Sinatra Jr. sings the hits this Saturday at The Smith Center

The phone rings — and, after you answer, the caller responds with a simple introduction:

“My name is Sinatra.”

And the way he says it, you know it couldn’t be anyone else.

True, the voice is not quite The Voice. Just as Frank Sinatra Jr. is not his father.

Yet Frank Sinatra Jr. has a unique perspective on his father, who’s been the inspiration for centennial celebrations around the globe in advance of Dec. 12, the 100th anniversary of Sinatra Sr.’s birth.

And on Saturday — which just happens to be Father’s Day eve — Sinatra Jr. will share that perspective at The Smith Center with “Sinatra Sings Sinatra — The Centennial Celebration.”

It’s the second time Sinatra Jr. has presented the show, which debuted in May at Orange County’s Segerstrom Center for the Arts, serving up a mix of sights and sounds designed to recall Sinatra’s professional — and private — lives.

“We know the stories,” Sinatra says. “We know the music, we know the legends and all that stuff. … Now it’s time to know about him.”

As for what we need to know about Frank Sinatra Jr., “I tell the audience, ‘Just regard me as a musical biographer,’ ” he says.

The watchword for this particular musical biographer: “The word is truth,” Sinatra says.

“If I tell all the wonderful things he did, the awards, you’re getting into press agentry,” he says. “And if we want to become the National Enquirer, that’s getting into yellow journalism.”

After spending two years preparing the show, “I do not intend to violate the truth,” Sinatra says.

Parts of the show are “flattering” to his father, others “unflattering,” he acknowledges. “Of course, the music is the integral part.”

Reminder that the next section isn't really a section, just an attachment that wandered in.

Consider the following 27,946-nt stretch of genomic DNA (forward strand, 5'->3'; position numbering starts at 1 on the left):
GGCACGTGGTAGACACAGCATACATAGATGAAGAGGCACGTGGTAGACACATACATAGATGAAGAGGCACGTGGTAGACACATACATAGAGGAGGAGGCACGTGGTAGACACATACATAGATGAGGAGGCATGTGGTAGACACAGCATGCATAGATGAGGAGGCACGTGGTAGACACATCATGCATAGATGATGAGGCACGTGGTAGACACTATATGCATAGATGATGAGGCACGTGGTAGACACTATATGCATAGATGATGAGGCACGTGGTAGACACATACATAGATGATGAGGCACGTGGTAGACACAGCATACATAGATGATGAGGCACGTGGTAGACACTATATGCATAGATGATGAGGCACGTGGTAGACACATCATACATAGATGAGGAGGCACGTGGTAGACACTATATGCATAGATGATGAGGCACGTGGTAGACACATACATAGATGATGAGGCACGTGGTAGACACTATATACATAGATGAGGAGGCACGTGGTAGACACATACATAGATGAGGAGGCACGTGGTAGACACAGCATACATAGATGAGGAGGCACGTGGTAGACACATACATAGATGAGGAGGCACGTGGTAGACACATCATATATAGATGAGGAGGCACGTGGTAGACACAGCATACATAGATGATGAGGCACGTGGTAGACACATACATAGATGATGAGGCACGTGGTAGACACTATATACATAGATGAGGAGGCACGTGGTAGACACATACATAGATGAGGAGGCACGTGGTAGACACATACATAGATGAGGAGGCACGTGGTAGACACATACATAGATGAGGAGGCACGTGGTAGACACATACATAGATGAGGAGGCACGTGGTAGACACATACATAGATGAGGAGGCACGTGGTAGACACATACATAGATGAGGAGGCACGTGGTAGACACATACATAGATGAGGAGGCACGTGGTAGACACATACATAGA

And that music “will be, for lack of a better expression, predictable,” Sinatra says, citing such Sinatra signature songs from “My Way” to “New York, New York” — and starting with his very first hit, “All or Nothing at All.”

Sinatra Sr. recorded the latter in 1939 with Harry James’ big band.

By 1988, however, a more familiar figure was leading Sinatra’s band: Sinatra Jr.

“He and I never really compared notes” — musical ones, anyway — until “I was employed as his music director,” Sinatra says, recalling how his dad would say “ ‘Give me more strings’ ” in search of a “fat” sound.

Long before then, however, the Sinatras, Jr. and Sr., hung out together in Las Vegas after performing separate showroom gigs.

Sometimes, the get-togethers would involve the late Las Vegas Review-Journal entertainment columnist Forrest Duke, who in the late 1960s and early ’70s worked as a greeter at downtown’s Union Plaza, now known as the Plaza. (Duke, billed as “the Duke of Las Vegas,” retired in 1986 and died two years later.)

At the time, Sinatra Sr. was headlining Caesars Palace’s Circus Maximus showroom and “in those days I was at the Frontier,” Sinatra Jr. recalls, noting that he’d get a call from one of his father’s associates informing him,” ‘Your old man’s going downtown to hang out with Forrest.’ ”